Isle’s explosion of fury at plans

Community event.
Community event.

Residents’ concerns about plans to store up to 4,999 tonnes of a potentially highly explosive fertiliser at Keadby are “purely reaction to scare stories” claimed a spokesman for the company behind the scheme.

But people living near the planned storage site on Station Road have demanded the company withdraw its application after it professed to “have a duty of care to the residents of Keadby”.

PD Ports’ general manager for the Humber, Paul McGath, spoke of “exaggerated claims” after a hastily-called public meeting at which four senior company managers met with angry householders. He said a decision on whether PD Ports presses on with the storage application will be made within a week.

The company sought villagers’ views on the recommendation of North Lincolnshire Council before a formal planning application is processed. Last Wednesday saw up to 50 people quiz PD Ports bosses in a church hall, after the opportunity to do so was posted up in Keadby post office and a social club.

A petition against the plans, of 600 names gathered over five days, has been presented to North Lincolnshire Council.

Mr McGath said after the stormy meeting that he was “not surprised at the strong feeling of the community because of scare stories that have been put about.”

Ammonium nitrate fertiliser was involved in a blast last year that killed 15 people in the town of West in Texas. Keadby householders have pointed to other big explosions linked to the substance in France and America.

Mr McGath said there has been “just one explosion in this country in 1916.” He insisted the risk of transporting and storing ammonium nitrate is “miniscule” and that “people have been misled.”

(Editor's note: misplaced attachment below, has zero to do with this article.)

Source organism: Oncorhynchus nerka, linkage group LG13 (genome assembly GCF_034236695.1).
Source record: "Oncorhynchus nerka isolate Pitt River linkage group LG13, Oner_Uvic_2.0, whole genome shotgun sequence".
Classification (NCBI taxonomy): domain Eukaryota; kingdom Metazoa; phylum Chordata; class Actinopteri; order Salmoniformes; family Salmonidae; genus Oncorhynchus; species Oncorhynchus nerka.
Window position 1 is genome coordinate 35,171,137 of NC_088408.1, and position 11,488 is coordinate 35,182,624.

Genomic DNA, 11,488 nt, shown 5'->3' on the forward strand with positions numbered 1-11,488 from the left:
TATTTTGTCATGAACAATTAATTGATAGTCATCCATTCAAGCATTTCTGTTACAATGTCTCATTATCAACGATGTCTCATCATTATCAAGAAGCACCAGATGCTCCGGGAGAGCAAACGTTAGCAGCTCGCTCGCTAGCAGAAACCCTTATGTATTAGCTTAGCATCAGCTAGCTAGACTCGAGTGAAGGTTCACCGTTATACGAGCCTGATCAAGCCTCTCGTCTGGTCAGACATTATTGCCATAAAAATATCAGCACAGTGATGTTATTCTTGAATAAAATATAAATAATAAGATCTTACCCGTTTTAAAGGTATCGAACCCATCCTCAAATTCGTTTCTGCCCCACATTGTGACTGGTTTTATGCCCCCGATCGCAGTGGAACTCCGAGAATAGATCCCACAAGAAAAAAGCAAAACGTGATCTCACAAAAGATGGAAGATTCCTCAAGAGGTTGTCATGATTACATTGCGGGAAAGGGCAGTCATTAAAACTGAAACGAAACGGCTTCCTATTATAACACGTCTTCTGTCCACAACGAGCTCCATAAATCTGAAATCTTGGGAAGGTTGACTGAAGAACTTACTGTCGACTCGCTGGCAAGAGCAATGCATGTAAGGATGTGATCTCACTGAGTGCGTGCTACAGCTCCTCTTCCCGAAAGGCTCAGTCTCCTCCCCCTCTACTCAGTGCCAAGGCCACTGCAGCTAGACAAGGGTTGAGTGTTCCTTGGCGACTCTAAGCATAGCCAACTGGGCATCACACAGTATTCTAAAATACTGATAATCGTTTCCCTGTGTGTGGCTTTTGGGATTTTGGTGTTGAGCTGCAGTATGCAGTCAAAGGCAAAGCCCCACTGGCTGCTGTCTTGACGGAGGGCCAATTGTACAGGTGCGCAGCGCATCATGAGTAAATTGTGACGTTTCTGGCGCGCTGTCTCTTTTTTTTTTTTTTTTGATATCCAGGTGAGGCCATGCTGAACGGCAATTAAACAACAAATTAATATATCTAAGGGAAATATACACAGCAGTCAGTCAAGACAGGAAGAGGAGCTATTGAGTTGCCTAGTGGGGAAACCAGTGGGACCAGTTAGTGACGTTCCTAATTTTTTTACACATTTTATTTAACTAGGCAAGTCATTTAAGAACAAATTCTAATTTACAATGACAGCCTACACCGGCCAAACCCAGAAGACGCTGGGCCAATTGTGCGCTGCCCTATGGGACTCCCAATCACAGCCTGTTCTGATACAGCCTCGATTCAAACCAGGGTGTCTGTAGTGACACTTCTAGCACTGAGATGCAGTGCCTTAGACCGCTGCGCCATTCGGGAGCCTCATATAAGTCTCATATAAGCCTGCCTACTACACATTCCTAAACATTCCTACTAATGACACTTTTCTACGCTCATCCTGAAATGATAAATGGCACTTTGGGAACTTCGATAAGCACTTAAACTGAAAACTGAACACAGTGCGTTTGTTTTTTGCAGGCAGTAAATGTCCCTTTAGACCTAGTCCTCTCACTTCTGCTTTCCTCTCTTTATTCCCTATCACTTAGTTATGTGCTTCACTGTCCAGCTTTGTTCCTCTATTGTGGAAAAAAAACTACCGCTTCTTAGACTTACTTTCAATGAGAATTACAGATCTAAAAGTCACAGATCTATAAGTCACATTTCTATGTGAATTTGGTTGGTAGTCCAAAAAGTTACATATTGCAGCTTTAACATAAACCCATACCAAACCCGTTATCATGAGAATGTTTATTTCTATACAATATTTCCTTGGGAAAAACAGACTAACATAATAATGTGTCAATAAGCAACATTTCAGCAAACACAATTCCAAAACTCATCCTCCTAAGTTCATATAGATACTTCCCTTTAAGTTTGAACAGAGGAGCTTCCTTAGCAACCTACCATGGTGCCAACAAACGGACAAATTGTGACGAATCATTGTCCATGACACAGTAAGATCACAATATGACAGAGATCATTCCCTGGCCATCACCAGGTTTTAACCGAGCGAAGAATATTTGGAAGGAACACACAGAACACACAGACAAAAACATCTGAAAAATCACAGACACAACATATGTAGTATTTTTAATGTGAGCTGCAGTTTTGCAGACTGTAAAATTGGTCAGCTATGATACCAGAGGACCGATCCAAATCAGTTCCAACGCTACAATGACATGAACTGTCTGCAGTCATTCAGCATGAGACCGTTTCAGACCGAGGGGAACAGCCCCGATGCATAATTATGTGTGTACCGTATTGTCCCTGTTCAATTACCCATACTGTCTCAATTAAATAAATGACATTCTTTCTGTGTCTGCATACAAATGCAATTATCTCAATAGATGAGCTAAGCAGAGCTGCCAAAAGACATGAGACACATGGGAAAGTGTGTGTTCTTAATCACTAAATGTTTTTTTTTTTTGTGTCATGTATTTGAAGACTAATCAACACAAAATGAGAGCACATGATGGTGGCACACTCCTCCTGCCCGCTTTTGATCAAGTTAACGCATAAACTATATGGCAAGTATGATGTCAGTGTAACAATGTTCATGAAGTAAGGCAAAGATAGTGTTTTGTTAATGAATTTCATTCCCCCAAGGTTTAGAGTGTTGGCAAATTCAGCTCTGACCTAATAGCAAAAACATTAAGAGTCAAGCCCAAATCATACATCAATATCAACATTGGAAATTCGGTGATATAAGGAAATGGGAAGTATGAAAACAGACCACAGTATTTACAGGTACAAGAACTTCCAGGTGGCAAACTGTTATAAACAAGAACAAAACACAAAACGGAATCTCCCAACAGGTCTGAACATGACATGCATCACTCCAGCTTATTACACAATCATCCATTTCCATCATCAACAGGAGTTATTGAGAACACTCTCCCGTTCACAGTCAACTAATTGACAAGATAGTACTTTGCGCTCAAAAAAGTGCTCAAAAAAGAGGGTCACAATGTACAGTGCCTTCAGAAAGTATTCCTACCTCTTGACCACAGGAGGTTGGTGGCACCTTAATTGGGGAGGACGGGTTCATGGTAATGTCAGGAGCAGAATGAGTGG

He added: “I live next to a petrol station - petrol is volatile but the risk of an explosion is virtually nil, and it is the same here. There are strict rules for storage that we adhere to. This substance travels freely on roads throughout the country. If we wanted to, we could store 999 tons of ammonium nitrate without a license, but we choose to be transparent and do things properly.

“We will review the situation and come to a decision.”

The company has never withdrawn an application previously in response to residents’ objections, he added.

Crowle town councillor Trevor Barker attended the meeting but said he only found out about it “last minute” because it was not widely publicised.

He said: “The PD Ports people seemed quite astounded at the depth of questioning at the meeting. But they said they had a moral obligation to support the people of Keadby if they were against the storage of ammonium nitrate in their locality, so we will see ...”

He continued: “It’s not what people want in a residential area. We rejected the scheme out of hand and asked the company to withdraw totally. Now we will wait to see what happens. If the planning application is validated there will be 21 days for the town council and people to make their views known.

“The bottom line is, this stuff can cause massive explosions and is a highly unstable commodity. If the plans are validated, then it is clear the company will have taken nothing into consideration, morally speaking. That’s my view.”